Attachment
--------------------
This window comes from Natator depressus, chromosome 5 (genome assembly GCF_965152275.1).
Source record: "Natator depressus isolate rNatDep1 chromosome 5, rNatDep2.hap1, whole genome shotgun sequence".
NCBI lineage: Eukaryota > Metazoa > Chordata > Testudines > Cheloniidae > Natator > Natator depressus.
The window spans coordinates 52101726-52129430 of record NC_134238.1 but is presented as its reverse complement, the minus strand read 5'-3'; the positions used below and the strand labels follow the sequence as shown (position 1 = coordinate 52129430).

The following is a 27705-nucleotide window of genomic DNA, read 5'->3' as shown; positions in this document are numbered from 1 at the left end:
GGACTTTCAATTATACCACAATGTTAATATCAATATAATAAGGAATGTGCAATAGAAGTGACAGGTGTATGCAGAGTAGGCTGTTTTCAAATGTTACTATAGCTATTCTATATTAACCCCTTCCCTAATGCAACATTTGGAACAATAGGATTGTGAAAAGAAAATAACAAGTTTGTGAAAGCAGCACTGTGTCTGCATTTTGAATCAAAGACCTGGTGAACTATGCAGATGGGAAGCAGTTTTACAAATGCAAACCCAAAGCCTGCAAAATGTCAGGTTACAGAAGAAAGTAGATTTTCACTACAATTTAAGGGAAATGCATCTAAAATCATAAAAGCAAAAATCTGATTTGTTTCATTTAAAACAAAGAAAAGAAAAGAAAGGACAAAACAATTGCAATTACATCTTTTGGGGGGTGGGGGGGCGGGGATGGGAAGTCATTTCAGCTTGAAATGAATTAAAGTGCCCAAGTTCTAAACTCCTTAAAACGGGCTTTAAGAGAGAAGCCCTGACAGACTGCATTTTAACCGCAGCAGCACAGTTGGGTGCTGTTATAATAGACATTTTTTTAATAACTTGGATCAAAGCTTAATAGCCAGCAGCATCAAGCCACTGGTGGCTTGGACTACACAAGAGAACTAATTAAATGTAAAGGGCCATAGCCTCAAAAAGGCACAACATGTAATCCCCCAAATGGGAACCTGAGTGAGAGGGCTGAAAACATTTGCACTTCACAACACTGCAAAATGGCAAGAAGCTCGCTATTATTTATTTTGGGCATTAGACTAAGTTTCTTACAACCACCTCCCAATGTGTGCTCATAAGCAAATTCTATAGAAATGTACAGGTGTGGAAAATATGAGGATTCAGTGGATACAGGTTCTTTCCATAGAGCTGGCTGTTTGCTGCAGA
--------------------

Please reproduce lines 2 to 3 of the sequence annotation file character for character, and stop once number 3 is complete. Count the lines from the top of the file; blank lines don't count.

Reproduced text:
Source record: "Natator depressus isolate rNatDep1 chromosome 5, rNatDep2.hap1, whole genome shotgun sequence".
NCBI lineage: Eukaryota > Metazoa > Chordata > Testudines > Cheloniidae > Natator > Natator depressus.